Author Topic: Case (27)  (Read 4380 times)

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Offline Admin

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Case (27)
« on: January 29, 2008, 04:23:09 PM »
A 55-year-old salesman exhibiting signs of confusion was brought to the hospital. The history gathered from his landlady disclosed that he had been separated from his family because he drank too much. Although he was apparently in good health, his landlady had entered the apartment on the day of admission because he did not respond to her calls. She found him lying on the floor, incontinent of urine and appearing bewildered; he had also bitten his lip. The landlady remembered that 2 months earlier he had been involved in a fight in a bar; 3 weeks previously he had fractured his wrist falling down stairs.
On examination, the patient was unconcerned, disheveled, and dirty. Bruises on his head and legs were consistent with recent trauma from a fall. The patient appeared to fall asleep when left alone. Neurologic examination showed normal optic fundi, normal extraocular movements, and no abnormalities that would result from dysfunction of other cranial nerves. The reflexes were normal and symmetric, and there was a left sided plantar extensor response.

Vital signs, complete blood count, and urinalysis were within normal limits. A lumbar puncture showed an opening pressure of 180 mm of water, xanthochromia, a protein level of 80 mg/dL, and a glucose level of 70mg/dL. Cell counts in all tubes showed red blood cells, 800/µL; lymphocytes, 20/µL, and polymorphonuclear neutrophils, 4/µL. A CT scan of the head was obtained.

Over the next 36 hours, the patient became deeply obtunded and seemed to develop a left-sided hemiparesis.

Questions:
1- Could the patient's problems be due to recent trauma?
2- What do the findings from the lumbar puncture indicate?
3- What is the most likely diagnosis?

Regards
Dr.Mahdi


"you never cure a patient, you treat pain often but you always comfort the patient."
www.somalidoc.com


Offline Mustafa

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Re: Case (27)
« Reply #1 on: January 30, 2008, 04:14:24 AM »
Assalam aleikum dr. Mahdi,

I will tackle this case step by step to support my arguments why I came up with the answers to your three questions.
- The patient is an ancoholic. He might fell due to excessive drinking and then had a trauma to the head.
- He seems to have had an epileptic insult ( he has bitten his lip and he is  incontinent for urine) and his level of conciousness ( falling asleep) is deteriorated. both signs are suggestive for cerebral involvement.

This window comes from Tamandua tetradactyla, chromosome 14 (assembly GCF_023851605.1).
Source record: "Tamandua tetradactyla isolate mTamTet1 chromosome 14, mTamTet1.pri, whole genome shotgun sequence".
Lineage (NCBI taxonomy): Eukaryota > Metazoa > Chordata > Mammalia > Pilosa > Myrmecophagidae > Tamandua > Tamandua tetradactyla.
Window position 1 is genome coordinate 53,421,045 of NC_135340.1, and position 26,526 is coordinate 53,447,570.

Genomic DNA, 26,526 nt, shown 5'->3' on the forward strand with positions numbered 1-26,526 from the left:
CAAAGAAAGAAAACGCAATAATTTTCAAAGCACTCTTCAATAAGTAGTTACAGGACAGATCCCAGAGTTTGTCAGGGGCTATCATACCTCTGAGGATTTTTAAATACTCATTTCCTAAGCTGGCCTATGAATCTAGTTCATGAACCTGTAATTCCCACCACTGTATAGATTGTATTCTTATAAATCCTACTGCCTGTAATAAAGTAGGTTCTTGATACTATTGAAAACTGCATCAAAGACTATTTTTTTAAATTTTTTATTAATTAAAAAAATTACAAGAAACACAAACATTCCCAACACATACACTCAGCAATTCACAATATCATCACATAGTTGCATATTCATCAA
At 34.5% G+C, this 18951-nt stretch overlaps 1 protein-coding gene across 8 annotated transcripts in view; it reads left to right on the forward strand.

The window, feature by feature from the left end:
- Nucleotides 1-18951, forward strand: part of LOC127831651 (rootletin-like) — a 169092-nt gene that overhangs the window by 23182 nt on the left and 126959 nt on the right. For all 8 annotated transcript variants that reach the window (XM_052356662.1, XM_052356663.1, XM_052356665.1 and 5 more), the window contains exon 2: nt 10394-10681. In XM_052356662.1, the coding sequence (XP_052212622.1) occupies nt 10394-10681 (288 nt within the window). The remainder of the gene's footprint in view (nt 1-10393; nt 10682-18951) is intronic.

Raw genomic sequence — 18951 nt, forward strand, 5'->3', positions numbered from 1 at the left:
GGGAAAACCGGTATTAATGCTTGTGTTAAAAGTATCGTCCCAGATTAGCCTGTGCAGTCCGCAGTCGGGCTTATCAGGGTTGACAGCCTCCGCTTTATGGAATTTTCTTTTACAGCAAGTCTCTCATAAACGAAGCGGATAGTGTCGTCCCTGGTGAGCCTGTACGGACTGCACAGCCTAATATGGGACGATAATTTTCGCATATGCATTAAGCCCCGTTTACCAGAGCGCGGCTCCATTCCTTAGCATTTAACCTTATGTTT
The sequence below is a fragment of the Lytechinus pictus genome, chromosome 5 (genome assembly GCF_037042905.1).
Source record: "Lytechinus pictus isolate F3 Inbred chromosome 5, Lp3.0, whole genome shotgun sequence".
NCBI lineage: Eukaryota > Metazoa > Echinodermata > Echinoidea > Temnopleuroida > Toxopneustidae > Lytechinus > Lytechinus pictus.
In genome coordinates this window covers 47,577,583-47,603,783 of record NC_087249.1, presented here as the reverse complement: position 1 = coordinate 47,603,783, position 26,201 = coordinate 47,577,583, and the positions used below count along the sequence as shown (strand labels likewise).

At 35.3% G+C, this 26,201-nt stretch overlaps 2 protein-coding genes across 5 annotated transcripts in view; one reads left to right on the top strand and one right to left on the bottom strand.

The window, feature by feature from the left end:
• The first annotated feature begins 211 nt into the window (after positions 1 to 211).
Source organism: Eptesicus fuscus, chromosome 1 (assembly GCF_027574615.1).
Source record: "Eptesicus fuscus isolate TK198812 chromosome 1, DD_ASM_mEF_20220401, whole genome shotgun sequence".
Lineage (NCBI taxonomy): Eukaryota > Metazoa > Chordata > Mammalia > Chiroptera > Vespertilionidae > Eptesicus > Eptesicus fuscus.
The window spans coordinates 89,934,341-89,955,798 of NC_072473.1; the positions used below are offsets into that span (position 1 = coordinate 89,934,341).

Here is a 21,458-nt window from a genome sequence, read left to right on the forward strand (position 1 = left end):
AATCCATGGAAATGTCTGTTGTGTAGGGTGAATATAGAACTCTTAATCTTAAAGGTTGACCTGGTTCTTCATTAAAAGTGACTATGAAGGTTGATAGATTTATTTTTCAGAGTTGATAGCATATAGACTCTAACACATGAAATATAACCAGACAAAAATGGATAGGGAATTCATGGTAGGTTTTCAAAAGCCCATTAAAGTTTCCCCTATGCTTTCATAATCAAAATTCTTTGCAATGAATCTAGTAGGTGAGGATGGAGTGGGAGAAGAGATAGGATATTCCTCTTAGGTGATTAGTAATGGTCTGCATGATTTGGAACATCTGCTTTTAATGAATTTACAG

- Neurologic examination showed a left sided plantar extensor ( Babinski sign); suggestive for a lesion in the right motor cortex or near that area.

All these above -mentioned are more indicative for a hemorrhage than subarachnoidal bleeding. SAB from a rupture of an aneurysma or arteriovenous malformation is less likely since the process has been initiated by head injury. Thus SH exceeded SAB.
Xanthochromia: (pink or yellow tint) represents hemoglobin degradation products and indicates that blood has been in the CSF for at least two hours.
This can be a cause of a tear from the arachnoid and that this phenomenon could have produced the bloody CSF rather than a leakage or rupture from an aneurysma.

The patients  condition is deteriorated ( the deeply obtundation and developing a left-sided hemiparesis ). It can be due to an imminnent herniation of the cerebrum.

1. It is most likely that this patient's clinical findings are caused by the recent head trauma.
2. The lumbar puncture indicate xanthochromia, a normal opening pressure ( 70-180 mm H2O), an increased level of protein, a normal range of glucose level and an increased level of RBC which normally are not present in LP. this is indicative for traumatic hemorrhage. In SAB , the opening pressure usually rise.
3. Given the time and the clinical diagnosis, I would say it is a subacute  right-sided subdural hemorrhagia.

wa salam aleikum
Mustafa

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Re: Case (27)
« Reply #2 on: January 31, 2008, 02:19:01 AM »
Good answer & well done :D :D
This patient is suffering from Right-sided subdural hemorrhage>>
Congratulations, 15 points has been added to your credit!

Dr.Mahdi
"you never cure a patient, you treat pain often but you always comfort the patient."
www.somalidoc.com


 

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